It seems rather rough on speculators and Immigrant Aid Societies to even attempt to disprove the oft-repeated assertion that California has lands enough for all who choose to settle within her borders. We will not deny the assertion. It is true – if the parties seeking land are not particular regarding quantity, location, quality or price. But still, with all due deference to the journals (who should know better) that constantly reiterate the cry of free lands for immigrants, we purpose to state briefly the inducements to immigrants that are presented by Yolo County. The immigrant desires land – good land, Government land – such as he can enter at Government price, such as he can till, and from which he can receive immediate returns. There is no such land in Yolo County; and we submit the proposition to those best acquainted with the land interest, that the same state of affairs exists throughout the whole State.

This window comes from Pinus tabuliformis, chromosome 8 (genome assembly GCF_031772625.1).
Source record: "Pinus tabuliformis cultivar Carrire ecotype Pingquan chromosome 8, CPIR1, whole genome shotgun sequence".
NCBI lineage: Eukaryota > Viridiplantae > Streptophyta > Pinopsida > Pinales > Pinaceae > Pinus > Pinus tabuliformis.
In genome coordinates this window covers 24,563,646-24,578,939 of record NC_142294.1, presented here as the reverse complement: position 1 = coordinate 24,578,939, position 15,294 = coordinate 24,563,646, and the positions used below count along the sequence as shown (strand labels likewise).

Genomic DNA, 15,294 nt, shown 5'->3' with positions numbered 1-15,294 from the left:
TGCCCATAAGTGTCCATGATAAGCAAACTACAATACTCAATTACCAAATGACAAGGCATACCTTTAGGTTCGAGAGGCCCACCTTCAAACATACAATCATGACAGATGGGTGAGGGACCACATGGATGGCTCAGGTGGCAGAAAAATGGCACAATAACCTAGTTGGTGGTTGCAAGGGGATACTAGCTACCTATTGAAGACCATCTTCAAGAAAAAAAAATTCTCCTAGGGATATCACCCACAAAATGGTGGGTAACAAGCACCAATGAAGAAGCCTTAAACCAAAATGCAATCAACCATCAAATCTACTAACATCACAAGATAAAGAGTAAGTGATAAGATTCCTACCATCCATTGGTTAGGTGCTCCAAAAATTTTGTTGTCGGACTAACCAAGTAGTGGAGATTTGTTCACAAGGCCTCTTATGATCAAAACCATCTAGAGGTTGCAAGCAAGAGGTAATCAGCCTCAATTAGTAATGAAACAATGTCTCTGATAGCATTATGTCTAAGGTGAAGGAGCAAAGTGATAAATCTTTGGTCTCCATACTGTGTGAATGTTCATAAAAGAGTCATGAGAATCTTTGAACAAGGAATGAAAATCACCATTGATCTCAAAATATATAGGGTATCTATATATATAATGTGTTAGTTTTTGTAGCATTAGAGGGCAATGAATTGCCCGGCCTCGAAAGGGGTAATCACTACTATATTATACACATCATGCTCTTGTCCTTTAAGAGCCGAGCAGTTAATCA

We admit that there is plenty of land for sale, but at prices ranging far beyond the means of the ordinary immigrant. We admit that there are vacant lands, rich in natural wealth, that can still be had of the Government; but those lands are of the foothill and mountainous districts, and fit only for the vine and fruit culture. To the poor immigrant they possess no attraction, because he must be possessed of capital sufficient to enable him to live for three or four years before he can expect to receive any return from his investments, should he settle on and improve those lands. During the interval between planting the vineyard or orchard and its bearing season, he must trust to labor or the renting of lands. In either case, the prospect is none of the brightest for him during that interval. We have more laborers now than can find profitable employment; we have more renters than farms offered for rent. Then what inducement have we to offer the immigrant, that shall cause him to pass by the Government lands of Iowa, Kansas, Nebraska, or Illinois, the soil of which is equal to any in the world. Truly we have nothing – except a more genial climate. We would invite those editors who are continually calling for immigrants, to take a trip through the State and satisfy themselves regarding this matter. Can they for a moment believe the oft-repeated assertion, that there is "good land in plenty for all," after they have seen the thousands of farmers who annually rent farms, because they can find no vacant lands on which to settle that would insure them a living? Let them take note of the hundreds and thousands of farm laborers in this State, who can find employment only about six months of the year. Let them take further and final note of the vast land monopolies that have swallowed up all the available lands of the State, make a record of the prices at which those lands are held, and then we venture the assertion that they will coincide with us in the opinion that neither Yolo County, nor yet the State, has any superior inducements to offer immigrants.